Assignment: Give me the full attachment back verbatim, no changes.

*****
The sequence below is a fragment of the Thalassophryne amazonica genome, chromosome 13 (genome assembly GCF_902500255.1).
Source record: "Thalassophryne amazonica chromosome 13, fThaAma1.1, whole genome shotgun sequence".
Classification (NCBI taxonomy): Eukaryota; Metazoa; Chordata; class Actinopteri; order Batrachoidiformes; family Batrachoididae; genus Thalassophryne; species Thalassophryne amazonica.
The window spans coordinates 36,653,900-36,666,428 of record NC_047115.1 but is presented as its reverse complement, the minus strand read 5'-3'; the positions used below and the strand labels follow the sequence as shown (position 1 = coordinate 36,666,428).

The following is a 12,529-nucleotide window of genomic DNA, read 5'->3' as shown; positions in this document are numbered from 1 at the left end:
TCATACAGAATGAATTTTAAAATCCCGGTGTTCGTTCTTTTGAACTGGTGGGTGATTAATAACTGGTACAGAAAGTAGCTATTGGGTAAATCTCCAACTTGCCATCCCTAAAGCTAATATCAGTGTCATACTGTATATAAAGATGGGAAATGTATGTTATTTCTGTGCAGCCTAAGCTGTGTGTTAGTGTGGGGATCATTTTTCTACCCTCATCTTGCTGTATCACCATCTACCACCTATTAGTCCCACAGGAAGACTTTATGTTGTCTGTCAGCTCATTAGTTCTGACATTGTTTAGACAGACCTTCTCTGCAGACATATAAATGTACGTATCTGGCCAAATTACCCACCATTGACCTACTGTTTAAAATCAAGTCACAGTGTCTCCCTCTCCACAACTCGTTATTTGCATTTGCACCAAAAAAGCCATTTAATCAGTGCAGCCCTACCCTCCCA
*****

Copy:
The sequence below is a fragment of the Thalassophryne amazonica genome, chromosome 13 (genome assembly GCF_902500255.1).
Source record: "Thalassophryne amazonica chromosome 13, fThaAma1.1, whole genome shotgun sequence".
Classification (NCBI taxonomy): Eukaryota; Metazoa; Chordata; class Actinopteri; order Batrachoidiformes; family Batrachoididae; genus Thalassophryne; species Thalassophryne amazonica.
The window spans coordinates 36,653,900-36,666,428 of record NC_047115.1 but is presented as its reverse complement, the minus strand read 5'-3'; the positions used below and the strand labels follow the sequence as shown (position 1 = coordinate 36,666,428).

The following is a 12,529-nucleotide window of genomic DNA, read 5'->3' as shown; positions in this document are numbered from 1 at the left end:
TCATACAGAATGAATTTTAAAATCCCGGTGTTCGTTCTTTTGAACTGGTGGGTGATTAATAACTGGTACAGAAAGTAGCTATTGGGTAAATCTCCAACTTGCCATCCCTAAAGCTAATATCAGTGTCATACTGTATATAAAGATGGGAAATGTATGTTATTTCTGTGCAGCCTAAGCTGTGTGTTAGTGTGGGGATCATTTTTCTACCCTCATCTTGCTGTATCACCATCTACCACCTATTAGTCCCACAGGAAGACTTTATGTTGTCTGTCAGCTCATTAGTTCTGACATTGTTTAGACAGACCTTCTCTGCAGACATATAAATGTACGTATCTGGCCAAATTACCCACCATTGACCTACTGTTTAAAATCAAGTCACAGTGTCTCCCTCTCCACAACTCGTTATTTGCATTTGCACCAAAAAAGCCATTTAATCAGTGCAGCCCTACCCTCCCA